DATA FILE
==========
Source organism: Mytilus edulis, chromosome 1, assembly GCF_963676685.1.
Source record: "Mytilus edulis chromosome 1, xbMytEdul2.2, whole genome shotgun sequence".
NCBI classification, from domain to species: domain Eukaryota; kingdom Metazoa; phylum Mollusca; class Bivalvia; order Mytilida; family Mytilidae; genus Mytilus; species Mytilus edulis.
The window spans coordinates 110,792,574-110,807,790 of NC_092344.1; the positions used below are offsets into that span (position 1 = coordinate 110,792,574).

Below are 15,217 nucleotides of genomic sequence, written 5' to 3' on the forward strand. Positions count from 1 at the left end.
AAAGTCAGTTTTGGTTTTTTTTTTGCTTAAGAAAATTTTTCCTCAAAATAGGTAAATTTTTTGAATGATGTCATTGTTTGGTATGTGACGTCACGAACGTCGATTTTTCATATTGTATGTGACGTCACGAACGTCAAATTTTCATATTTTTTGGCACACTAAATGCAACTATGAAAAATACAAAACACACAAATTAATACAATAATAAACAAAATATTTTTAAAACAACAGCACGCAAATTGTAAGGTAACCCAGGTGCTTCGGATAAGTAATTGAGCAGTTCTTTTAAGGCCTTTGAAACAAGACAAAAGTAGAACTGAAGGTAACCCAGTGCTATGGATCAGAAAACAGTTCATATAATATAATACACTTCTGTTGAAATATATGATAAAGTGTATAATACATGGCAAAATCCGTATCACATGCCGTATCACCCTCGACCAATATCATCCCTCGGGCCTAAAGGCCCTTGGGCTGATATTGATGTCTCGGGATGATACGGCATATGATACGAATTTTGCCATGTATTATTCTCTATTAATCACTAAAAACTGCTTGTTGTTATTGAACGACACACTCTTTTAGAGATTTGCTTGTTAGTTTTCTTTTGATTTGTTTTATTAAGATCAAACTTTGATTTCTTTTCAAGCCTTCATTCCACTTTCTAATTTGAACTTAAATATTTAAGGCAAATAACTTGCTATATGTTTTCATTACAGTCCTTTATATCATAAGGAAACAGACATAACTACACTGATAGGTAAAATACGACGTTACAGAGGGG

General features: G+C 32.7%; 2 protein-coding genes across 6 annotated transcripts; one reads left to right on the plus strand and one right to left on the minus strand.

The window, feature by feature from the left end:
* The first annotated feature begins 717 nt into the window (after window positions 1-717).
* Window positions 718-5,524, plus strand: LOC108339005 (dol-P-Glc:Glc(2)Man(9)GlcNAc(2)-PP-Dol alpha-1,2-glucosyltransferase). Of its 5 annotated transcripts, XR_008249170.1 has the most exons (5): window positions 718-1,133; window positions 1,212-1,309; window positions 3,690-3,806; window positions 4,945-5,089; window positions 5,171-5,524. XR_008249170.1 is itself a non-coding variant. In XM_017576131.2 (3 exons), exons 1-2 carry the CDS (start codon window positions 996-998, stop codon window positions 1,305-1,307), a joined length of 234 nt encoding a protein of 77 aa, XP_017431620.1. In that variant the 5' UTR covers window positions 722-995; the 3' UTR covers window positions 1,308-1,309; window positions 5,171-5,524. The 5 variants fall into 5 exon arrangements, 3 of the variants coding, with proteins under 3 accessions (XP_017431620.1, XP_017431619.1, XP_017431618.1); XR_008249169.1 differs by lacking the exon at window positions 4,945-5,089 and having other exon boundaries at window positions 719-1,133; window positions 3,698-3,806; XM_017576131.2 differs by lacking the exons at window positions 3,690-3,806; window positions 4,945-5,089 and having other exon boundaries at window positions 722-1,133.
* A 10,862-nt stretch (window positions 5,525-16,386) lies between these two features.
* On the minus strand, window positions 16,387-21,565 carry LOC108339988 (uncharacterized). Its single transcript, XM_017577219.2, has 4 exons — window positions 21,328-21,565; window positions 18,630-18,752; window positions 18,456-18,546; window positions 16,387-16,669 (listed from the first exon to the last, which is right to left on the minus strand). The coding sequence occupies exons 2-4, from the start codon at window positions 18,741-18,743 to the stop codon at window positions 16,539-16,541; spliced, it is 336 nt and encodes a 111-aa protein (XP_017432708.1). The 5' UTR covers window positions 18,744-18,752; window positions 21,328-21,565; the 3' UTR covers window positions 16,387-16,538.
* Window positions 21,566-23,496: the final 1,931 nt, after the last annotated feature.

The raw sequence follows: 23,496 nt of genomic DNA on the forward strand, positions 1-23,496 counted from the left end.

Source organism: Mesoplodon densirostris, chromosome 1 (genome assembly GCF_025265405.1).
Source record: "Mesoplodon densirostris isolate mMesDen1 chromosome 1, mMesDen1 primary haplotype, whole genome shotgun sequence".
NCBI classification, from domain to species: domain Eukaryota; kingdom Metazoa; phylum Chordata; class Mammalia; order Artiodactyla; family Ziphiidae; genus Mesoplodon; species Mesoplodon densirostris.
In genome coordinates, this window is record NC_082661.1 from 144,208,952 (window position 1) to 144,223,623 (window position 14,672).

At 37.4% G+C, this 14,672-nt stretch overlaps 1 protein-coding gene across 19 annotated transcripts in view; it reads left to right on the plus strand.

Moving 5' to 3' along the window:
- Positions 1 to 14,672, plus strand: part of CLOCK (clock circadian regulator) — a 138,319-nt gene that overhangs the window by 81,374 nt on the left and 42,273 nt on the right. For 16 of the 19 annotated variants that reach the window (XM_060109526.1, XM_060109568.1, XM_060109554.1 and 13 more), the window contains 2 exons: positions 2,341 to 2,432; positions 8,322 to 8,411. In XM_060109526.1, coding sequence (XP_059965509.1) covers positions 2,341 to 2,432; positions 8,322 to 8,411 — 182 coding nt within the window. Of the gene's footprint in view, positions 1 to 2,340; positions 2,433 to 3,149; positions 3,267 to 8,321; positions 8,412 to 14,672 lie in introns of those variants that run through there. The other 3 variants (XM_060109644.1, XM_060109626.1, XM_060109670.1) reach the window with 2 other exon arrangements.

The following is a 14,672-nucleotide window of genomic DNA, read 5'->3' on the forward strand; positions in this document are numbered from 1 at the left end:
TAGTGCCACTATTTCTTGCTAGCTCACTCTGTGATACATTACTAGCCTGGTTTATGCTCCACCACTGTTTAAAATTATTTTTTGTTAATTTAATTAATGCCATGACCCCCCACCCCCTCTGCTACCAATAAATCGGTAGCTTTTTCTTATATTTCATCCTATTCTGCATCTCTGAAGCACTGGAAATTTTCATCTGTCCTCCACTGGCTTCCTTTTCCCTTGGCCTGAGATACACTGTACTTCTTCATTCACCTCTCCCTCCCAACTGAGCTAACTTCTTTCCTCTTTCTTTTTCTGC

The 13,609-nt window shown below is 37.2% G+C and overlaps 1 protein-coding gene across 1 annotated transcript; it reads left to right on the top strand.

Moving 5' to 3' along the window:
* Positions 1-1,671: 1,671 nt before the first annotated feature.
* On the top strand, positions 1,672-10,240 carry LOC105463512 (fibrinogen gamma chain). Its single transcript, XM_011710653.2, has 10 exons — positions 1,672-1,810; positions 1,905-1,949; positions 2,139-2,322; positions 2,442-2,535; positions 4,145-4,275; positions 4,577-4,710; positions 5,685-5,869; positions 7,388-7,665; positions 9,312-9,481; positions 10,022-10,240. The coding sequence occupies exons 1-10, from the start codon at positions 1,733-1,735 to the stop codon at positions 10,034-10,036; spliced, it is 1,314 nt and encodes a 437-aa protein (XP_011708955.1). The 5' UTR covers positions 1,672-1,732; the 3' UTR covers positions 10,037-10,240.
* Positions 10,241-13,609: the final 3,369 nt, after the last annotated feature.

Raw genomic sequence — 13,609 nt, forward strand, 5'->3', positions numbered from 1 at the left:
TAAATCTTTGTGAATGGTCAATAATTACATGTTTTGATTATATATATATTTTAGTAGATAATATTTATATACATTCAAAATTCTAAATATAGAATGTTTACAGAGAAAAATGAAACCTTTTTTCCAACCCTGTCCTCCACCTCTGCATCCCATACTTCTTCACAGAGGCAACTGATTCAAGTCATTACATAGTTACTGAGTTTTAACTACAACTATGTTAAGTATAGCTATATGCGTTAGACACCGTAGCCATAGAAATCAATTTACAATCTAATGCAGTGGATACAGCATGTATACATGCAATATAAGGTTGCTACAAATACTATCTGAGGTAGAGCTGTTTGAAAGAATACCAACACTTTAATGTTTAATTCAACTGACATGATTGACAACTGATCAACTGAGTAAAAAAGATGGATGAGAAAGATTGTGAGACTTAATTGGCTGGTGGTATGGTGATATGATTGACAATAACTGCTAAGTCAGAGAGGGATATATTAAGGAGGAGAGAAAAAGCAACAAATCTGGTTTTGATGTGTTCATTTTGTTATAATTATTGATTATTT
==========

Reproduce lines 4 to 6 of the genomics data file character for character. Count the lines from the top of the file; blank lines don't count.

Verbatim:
The window spans coordinates 110,792,574-110,807,790 of NC_092344.1; the positions used below are offsets into that span (position 1 = coordinate 110,792,574).

Below are 15,217 nucleotides of genomic sequence, written 5' to 3' on the forward strand. Positions count from 1 at the left end.
AAAGTCAGTTTTGGTTTTTTTTTTGCTTAAGAAAATTTTTCCTCAAAATAGGTAAATTTTTTGAATGATGTCATTGTTTGGTATGTGACGTCACGAACGTCGATTTTTCATATTGTATGTGACGTCACGAACGTCAAATTTTCATATTTTTTGGCACACTAAATGCAACTATGAAAAATACAAAACACACAAATTAATACAATAATAAACAAAATATTTTTAAAACAACAGCACGCAAATTGTAAGGTAACCCAGGTGCTTCGGATAAGTAATTGAGCAGTTCTTTTAAGGCCTTTGAAACAAGACAAAAGTAGAACTGAAGGTAACCCAGTGCTATGGATCAGAAAACAGTTCATATAATATAATACACTTCTGTTGAAATATATGATAAAGTGTATAATACATGGCAAAATCCGTATCACATGCCGTATCACCCTCGACCAATATCATCCCTCGGGCCTAAAGGCCCTTGGGCTGATATTGATGTCTCGGGATGATACGGCATATGATACGAATTTTGCCATGTATTATTCTCTATTAATCACTAAAAACTGCTTGTTGTTATTGAACGACACACTCTTTTAGAGATTTGCTTGTTAGTTTTCTTTTGATTTGTTTTATTAAGATCAAACTTTGATTTCTTTTCAAGCCTTCATTCCACTTTCTAATTTGAACTTAAATATTTAAGGCAAATAACTTGCTATATGTTTTCATTACAGTCCTTTATATCATAAGGAAACAGACATAACTACACTGATAGGTAAAATACGACGTTACAGAGGGG